My favorite place of these three, however, was the Mount of Beatitudes, where Jesus gave the Sermon on the Mount in Matthew 5. If I had to spend an entire day somewhere completely unbothered by anyone, I would likely choose to come here. The Sermon on the Mount was the first Biblical passage that I did a Bible study on when I first became a Christian in middle school, and it has meant so much to me ever since. Those pages in Matthew are highlighted over and over, with notes scribbled in the margins, and that day--January 9, 2019--I got to scribble a note in my Bible that dedicated the day I saw the Mt. of Beatitudes in person. The reaffirmation and renewal of the Old Covenant serves as a foundation for us as Christians, and the place of its birth is stunning. We went into the Chapel on the Mount where I sat down on a bench and read through the Sermon on the Mount in Matthew, and the importance of its words washed over me as if I were reading them for the first time again. As we were leaving, a rainbow appeared out of nowhere in the sky. I teared up and began thanking God for this miracle, as the rainbow signifies God’s eternal covenant with us sinful people—a covenant to love us forever, to protect us forever. That rainbow felt like God smiling upon us as we left a place so sacred, His eternal reminder that we are loved.
After an amazing few days spent by Galilee, we headed down towards Jerusalem, where we stayed the rest of our trip. All of what I learned in Jerusalem can be summed up in this: The cross is personal, and we all (myself included) need to do a better job of taking it seriously. On our last few days, we began traveling to places in Jerusalem that were all associated with Jesus's final hours: the Via Dolorosa, Church of the Holy Sepulchre, the Upper Room, Garden of Gethsemane, Mount of Olives, and the Temple Mount, just to name a few. However, one place we went that I had never heard of before was St. Peter of Gallicantu Church, and it ended up being possibly the most impactful of all those locations. This church is where Jesus was held captive in an underground cell right before His crucifixion. He sat in this cell, reading Psalm 88 over and over as he wept to the Lord, begging that the cup might be taken from Him if possible. We got to sit in this very cell and read Psalm 88, and our professor cried (which was not an uncommon occurrence, but still, it brought emotion to the experience) as we read the psalm of David. As a means of closing, I'll share with you my own personal reflection that I wrote sitting outside of this church on a hill overlooking Jerusalem.
My savior, hunched over in prayer (Psalm 88), begging his father to prohibit the loss of his life.
My savior, chained and starved, drug to the home of Pontius Pilate to be tried for the highest criminal charge when all he ever did was love the poor and needy, forsake his own comfort for the comfort of others, gracefully push the limits of the disciples knowing that their evangelization would be humanity’s saving grace.
My savior, beaten and bruised and catered and flogged, nailed to a cross, left to hang as his lungs collapsed. Damned to hell to take on my sins of gluttony, envy, pride, shame, deceit, gossip, self-preservation. Who does that? Who willingly takes on 3 days in the darkest place so that I might live this selfish life of consumerism? What is that kind of grace?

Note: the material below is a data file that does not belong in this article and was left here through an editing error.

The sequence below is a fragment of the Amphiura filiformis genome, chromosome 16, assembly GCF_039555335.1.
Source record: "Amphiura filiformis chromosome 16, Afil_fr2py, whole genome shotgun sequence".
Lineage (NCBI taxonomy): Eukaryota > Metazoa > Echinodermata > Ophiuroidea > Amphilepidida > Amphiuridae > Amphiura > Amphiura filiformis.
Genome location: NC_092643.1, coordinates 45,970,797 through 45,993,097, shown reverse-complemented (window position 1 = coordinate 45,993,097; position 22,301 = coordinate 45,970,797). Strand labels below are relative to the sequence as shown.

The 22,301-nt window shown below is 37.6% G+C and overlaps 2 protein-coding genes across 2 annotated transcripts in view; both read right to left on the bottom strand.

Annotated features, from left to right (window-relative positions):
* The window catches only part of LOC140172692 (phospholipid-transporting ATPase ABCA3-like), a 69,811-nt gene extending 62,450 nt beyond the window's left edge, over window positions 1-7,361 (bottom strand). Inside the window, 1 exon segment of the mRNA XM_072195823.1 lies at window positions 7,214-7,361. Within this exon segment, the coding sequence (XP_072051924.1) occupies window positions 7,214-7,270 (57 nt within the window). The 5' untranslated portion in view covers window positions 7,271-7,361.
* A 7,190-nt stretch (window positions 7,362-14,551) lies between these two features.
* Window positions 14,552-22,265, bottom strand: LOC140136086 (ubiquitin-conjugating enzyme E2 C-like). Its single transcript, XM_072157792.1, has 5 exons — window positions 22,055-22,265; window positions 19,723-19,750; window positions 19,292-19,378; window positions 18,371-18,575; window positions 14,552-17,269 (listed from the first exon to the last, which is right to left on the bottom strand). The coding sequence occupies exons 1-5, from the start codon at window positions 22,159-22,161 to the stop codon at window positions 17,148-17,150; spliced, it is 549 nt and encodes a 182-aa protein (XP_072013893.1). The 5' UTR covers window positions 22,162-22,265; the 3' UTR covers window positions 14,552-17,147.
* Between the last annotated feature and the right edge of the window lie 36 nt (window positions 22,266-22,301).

Never again will I take the cross for granted. Never again will I imagine myself outside the bracket of “sin.” Never again will I look at the image of Christ on a cross and feel nothing inside. The cross is personal because the cross is for me. The cross is personal because it means that yes, I have free will, but to do anything but worship the giver of my life and its contents is fruitless. Free will is meaningless when held up to the light of the savior who defeated hell, defeated death, and defeated sin: my 3 greatest, deepest fears.
Need I fear when i worship someone who defeated the 3 things i loathe the most? Need I shed tears in worry over destruction and death when the Man who I so deeply cherish is one who leads me through still waters, who cherishes my soul, who makes me lie down in green pastures?
Jesus, never again will I take you for granted. Never again will I take your story for granted, now that I’ve seen it, lived it, walked through it, prayed through it. I have enough because I have you, the defeater of all things unholy.
Jesus, your sacrifice means everything to me. Thank you thank you thank you.
Like I said, I have so much more that I could say about this place. There will likely be many more blog posts coming in the future--but for now, this long one will have to suffice. Sorry for the length of this post, but I feel like you can't go across the world to the Holy Land and then write a short blog post about it, ya feel?!
Thanks for reading, friends. If you want to get a visual for my Israel trip, here is a video I made while there! And there's a photo gallery of some of the places I mentioned below! Also, if you want a more detailed day by day synopsis of what we did, check out my good friend Hannah Harris's blog where she did an amazing job of cataloging that.
I'll close with this: Go. To. Israel. Put it at the top of your bucket list, and go see the places where the Bible happened.